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I hit up the Reason magazine forum on libertarianism yesterday. (Mike Gravel was there! How could I resist?) As expected, it was pleasantly entertaining and somewhat silly – but didn't offer much hope for more practical-minded limited-government advocates. Much of the discussion got sidetracked on ancillary issues (Is it better to work in a factory than an office? Whither the poker vote?), and domestic policy was reduced, more or less, to talk about which federal agencies should be the first to get the guillotine. That's a lot of fun –- goodness knows the Department of Education is an under-performing bureaucratic behemoth, and getting rid of it used to be a conservative hobby-horse -- but it hardly takes into account current political realities. I'm certainly in favor of pushing boundaries, but it's unlikely to do much good unless it's grounded in something at least somewhat resembling the current political playing field.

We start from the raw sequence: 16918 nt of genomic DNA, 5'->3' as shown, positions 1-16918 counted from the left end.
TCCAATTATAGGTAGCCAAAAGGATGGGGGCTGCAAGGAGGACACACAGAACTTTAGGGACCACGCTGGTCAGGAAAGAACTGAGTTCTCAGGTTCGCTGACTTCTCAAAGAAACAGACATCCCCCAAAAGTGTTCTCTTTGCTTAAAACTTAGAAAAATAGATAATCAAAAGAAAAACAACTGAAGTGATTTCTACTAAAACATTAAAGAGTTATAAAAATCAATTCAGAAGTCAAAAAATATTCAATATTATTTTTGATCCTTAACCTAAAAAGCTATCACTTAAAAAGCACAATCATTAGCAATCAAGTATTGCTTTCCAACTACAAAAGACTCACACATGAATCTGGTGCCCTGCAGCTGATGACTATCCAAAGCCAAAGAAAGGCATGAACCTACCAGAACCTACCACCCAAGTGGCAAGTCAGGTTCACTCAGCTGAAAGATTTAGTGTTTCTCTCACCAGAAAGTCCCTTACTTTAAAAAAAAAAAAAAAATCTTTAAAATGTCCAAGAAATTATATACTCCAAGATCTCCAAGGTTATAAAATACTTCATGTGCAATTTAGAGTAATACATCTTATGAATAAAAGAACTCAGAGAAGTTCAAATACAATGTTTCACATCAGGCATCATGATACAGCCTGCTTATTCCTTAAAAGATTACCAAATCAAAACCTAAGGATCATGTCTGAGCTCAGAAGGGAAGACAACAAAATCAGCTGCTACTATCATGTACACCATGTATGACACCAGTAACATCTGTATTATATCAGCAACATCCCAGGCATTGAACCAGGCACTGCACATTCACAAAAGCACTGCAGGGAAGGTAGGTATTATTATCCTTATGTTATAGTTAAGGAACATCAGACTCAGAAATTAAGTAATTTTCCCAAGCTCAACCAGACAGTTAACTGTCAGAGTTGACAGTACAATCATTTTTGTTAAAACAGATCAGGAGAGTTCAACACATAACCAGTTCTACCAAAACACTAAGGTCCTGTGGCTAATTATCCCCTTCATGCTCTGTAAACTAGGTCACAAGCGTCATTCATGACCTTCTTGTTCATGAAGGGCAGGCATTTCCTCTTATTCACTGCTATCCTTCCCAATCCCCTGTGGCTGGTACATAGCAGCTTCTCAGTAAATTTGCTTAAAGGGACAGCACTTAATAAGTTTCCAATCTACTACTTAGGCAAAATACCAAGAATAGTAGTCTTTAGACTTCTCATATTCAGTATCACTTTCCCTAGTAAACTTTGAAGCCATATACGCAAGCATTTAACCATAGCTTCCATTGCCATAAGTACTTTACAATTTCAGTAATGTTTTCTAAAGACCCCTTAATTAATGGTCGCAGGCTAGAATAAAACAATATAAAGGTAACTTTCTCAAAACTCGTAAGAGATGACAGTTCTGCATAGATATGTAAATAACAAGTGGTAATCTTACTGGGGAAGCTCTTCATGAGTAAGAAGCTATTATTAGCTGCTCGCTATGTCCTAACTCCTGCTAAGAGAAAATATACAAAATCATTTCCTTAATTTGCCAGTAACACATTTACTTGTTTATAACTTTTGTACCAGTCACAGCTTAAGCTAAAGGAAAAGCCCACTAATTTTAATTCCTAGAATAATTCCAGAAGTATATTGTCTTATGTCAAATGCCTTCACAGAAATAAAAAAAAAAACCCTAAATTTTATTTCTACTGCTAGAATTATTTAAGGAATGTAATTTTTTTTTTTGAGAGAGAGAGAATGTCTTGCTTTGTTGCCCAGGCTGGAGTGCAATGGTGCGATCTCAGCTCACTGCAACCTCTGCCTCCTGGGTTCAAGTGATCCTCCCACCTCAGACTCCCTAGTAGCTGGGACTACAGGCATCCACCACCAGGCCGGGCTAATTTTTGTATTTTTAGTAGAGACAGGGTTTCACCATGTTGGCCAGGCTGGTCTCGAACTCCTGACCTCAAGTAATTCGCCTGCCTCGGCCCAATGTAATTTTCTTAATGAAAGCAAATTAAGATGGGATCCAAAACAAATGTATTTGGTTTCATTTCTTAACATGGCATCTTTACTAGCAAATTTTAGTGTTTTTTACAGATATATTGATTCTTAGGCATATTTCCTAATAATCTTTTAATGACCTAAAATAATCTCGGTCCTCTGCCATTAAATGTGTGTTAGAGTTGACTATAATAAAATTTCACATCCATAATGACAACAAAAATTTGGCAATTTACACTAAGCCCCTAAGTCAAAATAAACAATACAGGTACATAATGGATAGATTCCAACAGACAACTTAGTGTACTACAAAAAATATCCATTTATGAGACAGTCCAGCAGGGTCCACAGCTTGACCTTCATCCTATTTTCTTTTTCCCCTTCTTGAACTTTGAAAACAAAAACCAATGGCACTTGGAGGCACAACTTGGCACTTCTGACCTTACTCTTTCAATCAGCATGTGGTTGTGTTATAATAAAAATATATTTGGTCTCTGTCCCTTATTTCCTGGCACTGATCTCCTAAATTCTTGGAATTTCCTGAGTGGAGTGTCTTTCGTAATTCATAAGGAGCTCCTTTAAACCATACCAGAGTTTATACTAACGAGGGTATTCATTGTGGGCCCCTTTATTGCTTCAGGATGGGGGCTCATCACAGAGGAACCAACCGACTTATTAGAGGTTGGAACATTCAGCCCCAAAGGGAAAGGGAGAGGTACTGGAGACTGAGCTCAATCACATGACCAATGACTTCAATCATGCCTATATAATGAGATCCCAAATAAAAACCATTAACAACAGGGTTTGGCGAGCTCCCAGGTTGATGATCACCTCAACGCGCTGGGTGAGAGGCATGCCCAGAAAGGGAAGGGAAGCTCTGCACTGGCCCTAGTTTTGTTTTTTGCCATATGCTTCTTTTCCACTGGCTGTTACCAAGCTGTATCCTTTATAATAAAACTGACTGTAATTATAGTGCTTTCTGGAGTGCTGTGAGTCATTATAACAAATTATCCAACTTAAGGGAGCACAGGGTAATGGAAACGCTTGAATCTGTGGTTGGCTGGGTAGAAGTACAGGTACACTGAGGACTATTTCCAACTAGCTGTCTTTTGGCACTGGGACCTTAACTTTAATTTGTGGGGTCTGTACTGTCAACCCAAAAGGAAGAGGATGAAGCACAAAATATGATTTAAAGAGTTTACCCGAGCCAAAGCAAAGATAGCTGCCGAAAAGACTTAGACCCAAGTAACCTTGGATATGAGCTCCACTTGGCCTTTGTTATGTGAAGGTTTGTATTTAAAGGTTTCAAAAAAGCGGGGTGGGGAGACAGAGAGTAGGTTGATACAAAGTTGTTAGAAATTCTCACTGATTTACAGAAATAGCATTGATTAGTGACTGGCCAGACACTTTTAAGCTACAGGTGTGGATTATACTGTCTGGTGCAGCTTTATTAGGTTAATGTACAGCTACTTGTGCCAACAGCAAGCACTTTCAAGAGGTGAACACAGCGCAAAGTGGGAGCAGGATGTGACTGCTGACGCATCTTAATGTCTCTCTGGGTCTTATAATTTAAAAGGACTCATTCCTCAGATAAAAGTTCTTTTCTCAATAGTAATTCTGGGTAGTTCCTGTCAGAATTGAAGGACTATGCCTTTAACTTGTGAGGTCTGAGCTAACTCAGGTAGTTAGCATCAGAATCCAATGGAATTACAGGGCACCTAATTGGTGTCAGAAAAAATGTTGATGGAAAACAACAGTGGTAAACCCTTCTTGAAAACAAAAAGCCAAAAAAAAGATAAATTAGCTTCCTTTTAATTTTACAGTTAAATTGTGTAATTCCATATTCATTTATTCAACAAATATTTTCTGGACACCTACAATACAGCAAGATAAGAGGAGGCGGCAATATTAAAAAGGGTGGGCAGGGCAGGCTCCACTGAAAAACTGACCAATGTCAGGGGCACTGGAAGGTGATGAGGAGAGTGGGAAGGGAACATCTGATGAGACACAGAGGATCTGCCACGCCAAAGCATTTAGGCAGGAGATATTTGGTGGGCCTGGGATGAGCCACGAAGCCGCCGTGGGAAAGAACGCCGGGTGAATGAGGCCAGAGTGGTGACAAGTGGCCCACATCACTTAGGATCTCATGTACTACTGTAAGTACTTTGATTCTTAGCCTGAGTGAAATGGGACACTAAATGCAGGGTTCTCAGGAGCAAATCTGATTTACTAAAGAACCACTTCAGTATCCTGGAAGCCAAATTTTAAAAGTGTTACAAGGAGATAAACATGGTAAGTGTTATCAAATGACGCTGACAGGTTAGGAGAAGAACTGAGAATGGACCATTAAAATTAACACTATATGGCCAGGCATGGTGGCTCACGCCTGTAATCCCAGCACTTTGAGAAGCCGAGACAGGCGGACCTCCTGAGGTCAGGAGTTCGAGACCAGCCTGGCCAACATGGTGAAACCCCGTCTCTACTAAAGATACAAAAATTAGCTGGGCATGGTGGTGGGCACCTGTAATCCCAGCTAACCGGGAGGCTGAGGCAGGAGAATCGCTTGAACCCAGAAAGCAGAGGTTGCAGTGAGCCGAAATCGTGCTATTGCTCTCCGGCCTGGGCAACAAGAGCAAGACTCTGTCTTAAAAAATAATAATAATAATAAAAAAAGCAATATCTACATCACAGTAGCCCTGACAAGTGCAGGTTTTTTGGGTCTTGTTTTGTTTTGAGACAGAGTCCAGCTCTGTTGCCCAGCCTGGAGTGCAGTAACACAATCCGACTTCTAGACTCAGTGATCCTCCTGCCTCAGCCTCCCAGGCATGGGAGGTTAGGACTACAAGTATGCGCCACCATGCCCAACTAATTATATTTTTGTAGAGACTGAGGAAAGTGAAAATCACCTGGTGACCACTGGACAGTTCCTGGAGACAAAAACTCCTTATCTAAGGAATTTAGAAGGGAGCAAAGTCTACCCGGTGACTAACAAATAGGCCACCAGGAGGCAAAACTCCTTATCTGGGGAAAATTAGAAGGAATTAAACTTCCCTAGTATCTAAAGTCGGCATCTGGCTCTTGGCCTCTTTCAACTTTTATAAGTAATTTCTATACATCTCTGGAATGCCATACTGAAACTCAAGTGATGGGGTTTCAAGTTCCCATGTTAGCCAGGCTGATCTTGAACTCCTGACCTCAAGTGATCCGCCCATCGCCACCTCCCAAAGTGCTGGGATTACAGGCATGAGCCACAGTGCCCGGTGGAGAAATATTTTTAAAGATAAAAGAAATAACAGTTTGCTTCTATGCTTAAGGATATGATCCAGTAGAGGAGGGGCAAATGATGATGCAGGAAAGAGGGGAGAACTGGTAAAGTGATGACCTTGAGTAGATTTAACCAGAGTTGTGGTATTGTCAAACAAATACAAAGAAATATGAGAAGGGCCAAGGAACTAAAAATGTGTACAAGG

And what that means is that advocates of limited government need to remain focused on reforming the system as it stands, praising those legislators who do right, and pushing the rest toward better policy.